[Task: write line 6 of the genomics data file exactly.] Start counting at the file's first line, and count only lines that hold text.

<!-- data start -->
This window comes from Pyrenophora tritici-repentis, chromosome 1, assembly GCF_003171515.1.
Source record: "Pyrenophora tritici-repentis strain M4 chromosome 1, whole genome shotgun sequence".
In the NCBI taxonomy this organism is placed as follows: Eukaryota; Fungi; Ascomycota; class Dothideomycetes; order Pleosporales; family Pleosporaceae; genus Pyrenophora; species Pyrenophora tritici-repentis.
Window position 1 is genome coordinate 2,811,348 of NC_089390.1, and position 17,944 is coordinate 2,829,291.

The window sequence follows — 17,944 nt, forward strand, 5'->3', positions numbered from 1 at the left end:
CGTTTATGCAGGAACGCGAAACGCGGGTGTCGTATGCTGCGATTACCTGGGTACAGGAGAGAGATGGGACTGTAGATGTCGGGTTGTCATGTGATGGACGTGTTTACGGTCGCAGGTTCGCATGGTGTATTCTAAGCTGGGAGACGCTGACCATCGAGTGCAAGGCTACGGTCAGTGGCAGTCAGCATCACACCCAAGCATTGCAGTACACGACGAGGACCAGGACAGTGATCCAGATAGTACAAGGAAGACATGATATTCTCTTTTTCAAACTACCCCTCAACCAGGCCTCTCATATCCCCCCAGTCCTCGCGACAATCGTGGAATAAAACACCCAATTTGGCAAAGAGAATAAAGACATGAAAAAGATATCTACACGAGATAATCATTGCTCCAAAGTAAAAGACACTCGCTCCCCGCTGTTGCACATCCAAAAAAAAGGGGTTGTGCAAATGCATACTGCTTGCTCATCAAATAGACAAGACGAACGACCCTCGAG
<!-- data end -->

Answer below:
CGTTTATGCAGGAACGCGAAACGCGGGTGTCGTATGCTGCGATTACCTGGGTACAGGAGAGAGATGGGACTGTAGATGTCGGGTTGTCATGTGATGGACGTGTTTACGGTCGCAGGTTCGCATGGTGTATTCTAAGCTGGGAGACGCTGACCATCGAGTGCAAGGCTACGGTCAGTGGCAGTCAGCATCACACCCAAGCATTGCAGTACACGACGAGGACCAGGACAGTGATCCAGATAGTACAAGGAAGACATGATATTCTCTTTTTCAAACTACCCCTCAACCAGGCCTCTCATATCCCCCCAGTCCTCGCGACAATCGTGGAATAAAACACCCAATTTGGCAAAGAGAATAAAGACATGAAAAAGATATCTACACGAGATAATCATTGCTCCAAAGTAAAAGACACTCGCTCCCCGCTGTTGCACATCCAAAAAAAAGGGGTTGTGCAAATGCATACTGCTTGCTCATCAAATAGACAAGACGAACGACCCTCGAG